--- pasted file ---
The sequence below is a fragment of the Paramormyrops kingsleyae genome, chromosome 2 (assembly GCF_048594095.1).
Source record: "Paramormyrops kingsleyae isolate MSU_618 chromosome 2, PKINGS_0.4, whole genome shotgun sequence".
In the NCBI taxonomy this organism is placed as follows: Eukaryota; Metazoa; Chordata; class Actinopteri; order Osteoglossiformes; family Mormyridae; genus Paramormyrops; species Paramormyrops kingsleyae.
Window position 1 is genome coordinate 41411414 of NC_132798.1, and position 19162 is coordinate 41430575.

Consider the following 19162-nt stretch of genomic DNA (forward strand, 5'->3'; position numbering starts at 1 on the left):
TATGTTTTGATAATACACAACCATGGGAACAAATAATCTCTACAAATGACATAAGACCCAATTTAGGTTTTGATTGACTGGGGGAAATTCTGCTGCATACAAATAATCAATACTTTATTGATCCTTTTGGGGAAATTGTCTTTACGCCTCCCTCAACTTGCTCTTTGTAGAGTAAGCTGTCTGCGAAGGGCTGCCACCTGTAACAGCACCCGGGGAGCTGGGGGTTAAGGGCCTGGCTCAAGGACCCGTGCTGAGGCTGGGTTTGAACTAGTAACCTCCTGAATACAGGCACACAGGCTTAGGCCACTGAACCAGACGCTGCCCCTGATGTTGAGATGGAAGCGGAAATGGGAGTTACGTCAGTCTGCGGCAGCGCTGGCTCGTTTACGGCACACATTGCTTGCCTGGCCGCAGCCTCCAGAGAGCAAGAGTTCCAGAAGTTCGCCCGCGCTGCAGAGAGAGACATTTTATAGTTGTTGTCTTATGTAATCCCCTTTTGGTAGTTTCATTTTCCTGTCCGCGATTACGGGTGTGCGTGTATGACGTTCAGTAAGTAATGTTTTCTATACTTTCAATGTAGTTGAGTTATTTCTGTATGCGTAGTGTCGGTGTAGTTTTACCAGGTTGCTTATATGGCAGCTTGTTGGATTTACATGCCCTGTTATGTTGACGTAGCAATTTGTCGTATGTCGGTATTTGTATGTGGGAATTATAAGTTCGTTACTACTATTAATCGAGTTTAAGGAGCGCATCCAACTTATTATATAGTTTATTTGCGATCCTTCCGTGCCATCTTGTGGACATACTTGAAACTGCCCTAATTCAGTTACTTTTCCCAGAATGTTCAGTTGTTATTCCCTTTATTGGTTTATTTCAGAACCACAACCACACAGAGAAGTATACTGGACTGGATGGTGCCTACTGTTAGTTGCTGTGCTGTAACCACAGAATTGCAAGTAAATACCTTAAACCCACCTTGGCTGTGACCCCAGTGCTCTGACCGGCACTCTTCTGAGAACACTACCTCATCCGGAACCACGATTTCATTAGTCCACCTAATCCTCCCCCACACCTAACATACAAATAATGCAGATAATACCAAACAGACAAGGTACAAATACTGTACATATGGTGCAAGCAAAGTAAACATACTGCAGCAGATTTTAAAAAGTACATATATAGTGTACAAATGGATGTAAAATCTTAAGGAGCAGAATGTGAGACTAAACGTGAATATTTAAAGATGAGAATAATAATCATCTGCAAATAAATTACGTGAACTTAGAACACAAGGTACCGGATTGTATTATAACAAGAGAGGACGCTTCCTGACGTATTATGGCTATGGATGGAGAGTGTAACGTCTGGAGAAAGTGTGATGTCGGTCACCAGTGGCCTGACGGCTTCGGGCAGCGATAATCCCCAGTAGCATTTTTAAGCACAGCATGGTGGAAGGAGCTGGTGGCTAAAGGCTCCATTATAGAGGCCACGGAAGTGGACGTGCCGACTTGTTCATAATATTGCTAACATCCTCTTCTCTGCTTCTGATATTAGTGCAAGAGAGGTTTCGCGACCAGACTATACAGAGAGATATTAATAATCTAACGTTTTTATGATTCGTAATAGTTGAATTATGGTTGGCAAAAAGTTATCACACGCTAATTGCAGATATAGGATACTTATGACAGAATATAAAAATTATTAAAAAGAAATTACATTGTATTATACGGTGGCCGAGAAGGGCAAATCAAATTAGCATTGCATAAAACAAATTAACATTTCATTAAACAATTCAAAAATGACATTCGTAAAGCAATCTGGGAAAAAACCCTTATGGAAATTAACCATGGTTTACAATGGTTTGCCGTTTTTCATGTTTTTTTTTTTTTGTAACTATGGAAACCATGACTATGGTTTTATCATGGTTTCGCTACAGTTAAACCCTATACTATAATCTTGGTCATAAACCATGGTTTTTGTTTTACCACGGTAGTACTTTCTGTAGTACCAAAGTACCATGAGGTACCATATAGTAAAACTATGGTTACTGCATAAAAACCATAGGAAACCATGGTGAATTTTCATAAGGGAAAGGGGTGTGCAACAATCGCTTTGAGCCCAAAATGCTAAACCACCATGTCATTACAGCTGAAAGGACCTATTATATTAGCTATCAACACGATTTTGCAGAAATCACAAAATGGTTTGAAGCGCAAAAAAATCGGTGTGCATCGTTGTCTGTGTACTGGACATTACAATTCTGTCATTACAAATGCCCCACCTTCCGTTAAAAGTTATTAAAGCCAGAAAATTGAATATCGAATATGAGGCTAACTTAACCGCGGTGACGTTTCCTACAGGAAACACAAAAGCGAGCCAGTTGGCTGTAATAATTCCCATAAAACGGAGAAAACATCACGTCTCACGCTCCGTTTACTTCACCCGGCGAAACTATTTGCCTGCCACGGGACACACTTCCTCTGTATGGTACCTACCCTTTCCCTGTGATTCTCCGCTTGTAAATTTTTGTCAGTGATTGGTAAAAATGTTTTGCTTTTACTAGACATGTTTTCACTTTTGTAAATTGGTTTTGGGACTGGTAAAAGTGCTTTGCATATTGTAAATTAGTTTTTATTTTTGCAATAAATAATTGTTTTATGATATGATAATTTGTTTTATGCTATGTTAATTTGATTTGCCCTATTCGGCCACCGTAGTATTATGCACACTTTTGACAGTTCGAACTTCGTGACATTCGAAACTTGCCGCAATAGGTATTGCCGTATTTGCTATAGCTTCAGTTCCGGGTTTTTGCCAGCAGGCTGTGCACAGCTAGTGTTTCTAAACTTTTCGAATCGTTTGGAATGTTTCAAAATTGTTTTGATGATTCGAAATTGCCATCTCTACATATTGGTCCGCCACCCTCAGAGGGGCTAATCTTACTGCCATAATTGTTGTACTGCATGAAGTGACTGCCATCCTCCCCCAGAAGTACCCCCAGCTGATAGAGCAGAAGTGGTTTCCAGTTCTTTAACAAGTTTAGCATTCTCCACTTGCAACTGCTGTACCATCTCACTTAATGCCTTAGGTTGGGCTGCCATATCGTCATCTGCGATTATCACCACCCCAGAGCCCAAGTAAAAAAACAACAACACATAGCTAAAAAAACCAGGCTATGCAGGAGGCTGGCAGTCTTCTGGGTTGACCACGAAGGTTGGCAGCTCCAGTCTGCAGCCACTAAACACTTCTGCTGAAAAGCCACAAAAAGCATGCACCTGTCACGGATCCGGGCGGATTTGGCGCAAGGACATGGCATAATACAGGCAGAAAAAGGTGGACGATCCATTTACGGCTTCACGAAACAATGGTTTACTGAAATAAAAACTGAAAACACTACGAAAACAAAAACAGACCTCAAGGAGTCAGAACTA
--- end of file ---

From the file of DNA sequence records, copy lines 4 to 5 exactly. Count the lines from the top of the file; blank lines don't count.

Window position 1 is genome coordinate 41411414 of NC_132798.1, and position 19162 is coordinate 41430575.

Consider the following 19162-nt stretch of genomic DNA (forward strand, 5'->3'; position numbering starts at 1 on the left):